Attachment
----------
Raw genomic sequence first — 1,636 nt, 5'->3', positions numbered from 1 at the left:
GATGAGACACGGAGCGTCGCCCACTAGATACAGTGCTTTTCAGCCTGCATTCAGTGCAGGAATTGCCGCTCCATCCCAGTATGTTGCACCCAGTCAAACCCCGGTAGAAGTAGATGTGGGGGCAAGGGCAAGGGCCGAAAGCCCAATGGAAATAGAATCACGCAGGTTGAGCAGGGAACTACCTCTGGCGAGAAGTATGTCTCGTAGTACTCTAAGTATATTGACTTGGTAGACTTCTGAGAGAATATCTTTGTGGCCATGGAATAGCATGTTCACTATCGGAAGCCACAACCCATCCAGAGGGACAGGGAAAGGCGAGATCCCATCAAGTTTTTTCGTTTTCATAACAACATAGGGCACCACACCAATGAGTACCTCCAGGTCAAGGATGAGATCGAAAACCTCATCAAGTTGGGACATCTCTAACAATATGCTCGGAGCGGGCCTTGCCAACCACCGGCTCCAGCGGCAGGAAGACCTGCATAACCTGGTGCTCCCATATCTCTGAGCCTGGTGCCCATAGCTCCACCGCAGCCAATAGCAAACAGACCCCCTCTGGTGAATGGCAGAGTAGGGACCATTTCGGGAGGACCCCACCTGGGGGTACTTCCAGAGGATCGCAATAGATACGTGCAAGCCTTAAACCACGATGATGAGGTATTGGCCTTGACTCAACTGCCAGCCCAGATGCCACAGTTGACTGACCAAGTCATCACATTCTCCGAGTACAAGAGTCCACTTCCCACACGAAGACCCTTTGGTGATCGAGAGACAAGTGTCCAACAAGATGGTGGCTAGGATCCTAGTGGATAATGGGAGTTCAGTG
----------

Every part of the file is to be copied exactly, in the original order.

Raw genomic sequence first — 1,636 nt, 5'->3', positions numbered from 1 at the left:
GATGAGACACGGAGCGTCGCCCACTAGATACAGTGCTTTTCAGCCTGCATTCAGTGCAGGAATTGCCGCTCCATCCCAGTATGTTGCACCCAGTCAAACCCCGGTAGAAGTAGATGTGGGGGCAAGGGCAAGGGCCGAAAGCCCAATGGAAATAGAATCACGCAGGTTGAGCAGGGAACTACCTCTGGCGAGAAGTATGTCTCGTAGTACTCTAAGTATATTGACTTGGTAGACTTCTGAGAGAATATCTTTGTGGCCATGGAATAGCATGTTCACTATCGGAAGCCACAACCCATCCAGAGGGACAGGGAAAGGCGAGATCCCATCAAGTTTTTTCGTTTTCATAACAACATAGGGCACCACACCAATGAGTACCTCCAGGTCAAGGATGAGATCGAAAACCTCATCAAGTTGGGACATCTCTAACAATATGCTCGGAGCGGGCCTTGCCAACCACCGGCTCCAGCGGCAGGAAGACCTGCATAACCTGGTGCTCCCATATCTCTGAGCCTGGTGCCCATAGCTCCACCGCAGCCAATAGCAAACAGACCCCCTCTGGTGAATGGCAGAGTAGGGACCATTTCGGGAGGACCCCACCTGGGGGTACTTCCAGAGGATCGCAATAGATACGTGCAAGCCTTAAACCACGATGATGAGGTATTGGCCTTGACTCAACTGCCAGCCCAGATGCCACAGTTGACTGACCAAGTCATCACATTCTCCGAGTACAAGAGTCCACTTCCCACACGAAGACCCTTTGGTGATCGAGAGACAAGTGTCCAACAAGATGGTGGCTAGGATCCTAGTGGATAATGGGAGTTCAGTG